In Part One of this five part series, Tracey Tokuhama-Espinosa reviewed the factors teachers should consider before transitioning classes to online courses. In Part Two she explored how student attitude and the quality of materials contribute to successful online learning outcomes, and demonstrated how communication and good design motivate students to learn in Part Three. Now in Part Four Tracey discusses how to manage the transition to online and the support systems available to teachers and students.
It is natural for humans to fear change for two main reasons. Firstly, from a neuroscience perspective, shifting from “go-to” heuristics and our innate biases towards new learning takes energy (Tokuhama-Espinosa, & Nelson, 2019); and as the largest consumer of energy in the body organ-wise, the brain works hard to conserve whatever it can. It takes far less energy to complain about change than to imagine the possibilities of change.
Second, fear is a strong motivator. People make decisions based on fear faster than on any other emotion (Bechara, et al., 2000). In evolutionary terms, this is easily explained by self-preservation: it is better to be fearful and possibly save yourself than to be at ease and be ambushed. However, taking the time to exercise a cautiously optimistic openness is much harder, but yields far more in terms of personal and collective growth. People who walk into situations of change well-prepared by studying an issue in depth, make far better decisions than people who are reactionary and who have nothing but anecdotal evidence (i.e.,”I failed at a MOOC, therefore I reject online learning”).
Worked Models, Templates and Decision Trees
One way to assure a smooth transition into the virtual classroom is through a worked model (Hattie, 2012). Most people moving online are intelligent, hardworking and good at what they do, which is why feeling unintelligent, slow and bad at something frustrates them and leads them to label the move as “too hard.” One of the fastest ways to learn something new is when you have a worked model. When a person can see what a successful final product looks like, they are more likely to consider the task manageable (for a worked model of a Canvas course, see here). By simply sharing what a good virtual classroom or two looks like, most people reframe a hard task into being manageable and decide it is within their grasp.
Close to a worked model but different in purpose is a template, which is the basic design of an online course in which materials, like videos, discussion board questions, and quizzes can be populated with each teacher’s own content. This saves time but reduces creativity (for an example of a template in Moodle, write to email@example.com).
To help teachers make good decisions about what to put online and to give everyone a sense of “progress” towards a goal, the use of a decision tree is helpful (for an example of a decision tree to create an online course, see here). Decision trees not only lay out a logical process towards the goal of opening online classrooms, but they also make people feel they have clear steps to take and well-defined tasks to complete.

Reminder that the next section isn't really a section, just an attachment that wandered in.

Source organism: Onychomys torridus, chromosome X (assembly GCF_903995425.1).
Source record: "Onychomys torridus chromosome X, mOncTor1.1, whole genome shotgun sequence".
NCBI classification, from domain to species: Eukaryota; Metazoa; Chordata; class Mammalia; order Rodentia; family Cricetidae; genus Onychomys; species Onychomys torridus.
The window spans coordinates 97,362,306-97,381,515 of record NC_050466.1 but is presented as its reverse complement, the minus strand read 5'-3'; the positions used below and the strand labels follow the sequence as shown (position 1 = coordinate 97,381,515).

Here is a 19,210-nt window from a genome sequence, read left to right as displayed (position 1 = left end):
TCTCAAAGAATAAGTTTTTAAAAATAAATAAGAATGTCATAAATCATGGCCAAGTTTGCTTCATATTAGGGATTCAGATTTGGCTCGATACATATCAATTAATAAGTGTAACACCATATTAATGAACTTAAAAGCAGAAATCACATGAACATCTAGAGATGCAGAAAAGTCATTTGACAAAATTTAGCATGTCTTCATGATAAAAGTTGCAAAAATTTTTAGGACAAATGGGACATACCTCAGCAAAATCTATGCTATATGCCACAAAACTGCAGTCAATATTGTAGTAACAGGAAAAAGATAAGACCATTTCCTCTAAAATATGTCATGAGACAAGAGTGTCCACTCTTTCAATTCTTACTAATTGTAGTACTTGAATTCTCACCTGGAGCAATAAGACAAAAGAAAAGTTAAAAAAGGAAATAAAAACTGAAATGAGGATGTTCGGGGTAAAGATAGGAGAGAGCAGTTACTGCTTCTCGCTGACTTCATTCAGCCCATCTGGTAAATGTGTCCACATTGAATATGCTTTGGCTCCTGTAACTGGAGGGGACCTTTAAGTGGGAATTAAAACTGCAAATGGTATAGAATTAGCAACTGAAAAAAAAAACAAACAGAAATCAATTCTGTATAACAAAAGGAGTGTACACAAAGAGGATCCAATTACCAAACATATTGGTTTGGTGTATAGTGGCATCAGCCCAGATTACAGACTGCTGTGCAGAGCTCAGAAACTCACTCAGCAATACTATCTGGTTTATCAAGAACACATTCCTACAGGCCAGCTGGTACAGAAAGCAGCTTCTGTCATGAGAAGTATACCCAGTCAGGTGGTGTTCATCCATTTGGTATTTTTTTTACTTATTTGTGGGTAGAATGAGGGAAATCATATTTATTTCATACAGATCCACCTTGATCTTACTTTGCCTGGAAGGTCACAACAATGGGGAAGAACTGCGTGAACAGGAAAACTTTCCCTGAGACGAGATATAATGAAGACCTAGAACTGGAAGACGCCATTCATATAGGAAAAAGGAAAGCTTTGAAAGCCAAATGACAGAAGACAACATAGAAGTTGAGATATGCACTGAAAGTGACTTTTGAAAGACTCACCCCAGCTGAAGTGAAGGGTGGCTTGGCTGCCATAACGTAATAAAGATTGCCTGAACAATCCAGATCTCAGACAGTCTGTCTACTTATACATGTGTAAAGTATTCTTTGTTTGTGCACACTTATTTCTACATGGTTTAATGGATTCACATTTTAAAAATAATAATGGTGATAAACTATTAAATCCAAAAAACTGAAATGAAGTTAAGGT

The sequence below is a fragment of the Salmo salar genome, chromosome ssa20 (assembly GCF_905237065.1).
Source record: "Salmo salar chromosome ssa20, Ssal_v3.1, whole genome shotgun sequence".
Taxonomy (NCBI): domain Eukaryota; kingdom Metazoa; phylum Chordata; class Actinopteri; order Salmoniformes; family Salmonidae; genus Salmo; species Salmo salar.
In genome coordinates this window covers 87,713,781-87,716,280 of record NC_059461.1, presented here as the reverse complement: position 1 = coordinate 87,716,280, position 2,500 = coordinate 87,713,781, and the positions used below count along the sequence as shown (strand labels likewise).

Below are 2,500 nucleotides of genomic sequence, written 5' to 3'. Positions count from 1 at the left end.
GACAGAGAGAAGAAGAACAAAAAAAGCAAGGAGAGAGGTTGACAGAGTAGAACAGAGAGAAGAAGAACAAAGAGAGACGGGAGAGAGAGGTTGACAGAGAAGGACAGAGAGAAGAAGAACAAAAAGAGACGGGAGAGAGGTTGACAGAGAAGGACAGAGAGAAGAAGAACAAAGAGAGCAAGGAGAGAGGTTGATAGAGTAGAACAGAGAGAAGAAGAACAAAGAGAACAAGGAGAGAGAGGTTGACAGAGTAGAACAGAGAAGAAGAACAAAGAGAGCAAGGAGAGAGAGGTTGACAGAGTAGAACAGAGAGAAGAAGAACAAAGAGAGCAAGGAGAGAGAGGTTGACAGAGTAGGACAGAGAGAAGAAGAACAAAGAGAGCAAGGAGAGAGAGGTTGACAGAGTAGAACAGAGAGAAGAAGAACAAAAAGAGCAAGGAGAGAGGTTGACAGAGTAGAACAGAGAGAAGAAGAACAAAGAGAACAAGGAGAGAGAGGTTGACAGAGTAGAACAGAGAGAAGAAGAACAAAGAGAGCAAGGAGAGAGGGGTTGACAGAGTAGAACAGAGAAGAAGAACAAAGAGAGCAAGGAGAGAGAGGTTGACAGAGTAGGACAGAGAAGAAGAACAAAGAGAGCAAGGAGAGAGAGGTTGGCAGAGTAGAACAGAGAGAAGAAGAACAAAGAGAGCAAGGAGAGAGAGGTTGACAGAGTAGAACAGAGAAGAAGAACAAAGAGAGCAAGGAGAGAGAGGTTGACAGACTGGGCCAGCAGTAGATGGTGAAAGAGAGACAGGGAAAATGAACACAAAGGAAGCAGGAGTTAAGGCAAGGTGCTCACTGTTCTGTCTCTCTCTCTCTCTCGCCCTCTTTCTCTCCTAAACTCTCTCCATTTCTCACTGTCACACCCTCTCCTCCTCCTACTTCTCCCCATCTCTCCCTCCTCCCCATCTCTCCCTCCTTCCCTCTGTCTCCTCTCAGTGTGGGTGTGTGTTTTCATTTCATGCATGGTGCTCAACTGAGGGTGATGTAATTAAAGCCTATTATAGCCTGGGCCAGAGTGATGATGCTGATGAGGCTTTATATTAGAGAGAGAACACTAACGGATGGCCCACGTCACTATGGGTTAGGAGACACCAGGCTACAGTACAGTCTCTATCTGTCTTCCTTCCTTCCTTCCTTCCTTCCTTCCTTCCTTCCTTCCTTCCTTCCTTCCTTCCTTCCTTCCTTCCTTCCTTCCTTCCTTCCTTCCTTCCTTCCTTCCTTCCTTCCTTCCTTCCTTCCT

Change is hard and changing without support can feel impossible. When a change like going online into virtual classrooms is requested – or demanded – of a faculty with little or no warning, many people run through the same cycle of grief as if they had lost a loved one: 1. Denial and isolation; 2. Anger; 3. Bargaining; 4. Depression; and 5. Acceptance. Access to a support system speeds up the cycle towards acceptance.
In the rush to implement the software or purchase the hardware, many leaders forget the basic human need for clear communication. Simple, regular updates go a long way for lowering the angst of people who must implement the system. A highly stressed person does not learn, so lowering the stress level of the group by attending to each individual is vital to getting a new system up and running, quickly and efficiently.
Students as well as teachers also need support. A quick welcome to the new online platform, even if it is filmed from your mobile phone, personalises the change and makes students feel that going online is manageable (for an example of a welcome video for students, see here).
Volunteers can be saviours at this point. No institution budgets for the need for a new department to hand-hold teachers going online on mass, but there are more resources at hand than you think. Other people experienced in teaching online may be willing to be the support system for new teachers. Students-helping-students is also an underused resources. Many who have managed to “survive” their own induction online are very happy to share tips with people new to the system. Use of teacher-to-teacher or student-to-student explanations make sense. After all, peer explanations are often better than those from technical experts who might know the software but who have never taught in a virtual classroom before. And more often than not, the questions posed by people new to online platforms are easily answered by anyone with just slightly more experience than them.
In Part Five, Tracey concludes her series by reflecting on the advantages of online instruction for teachers.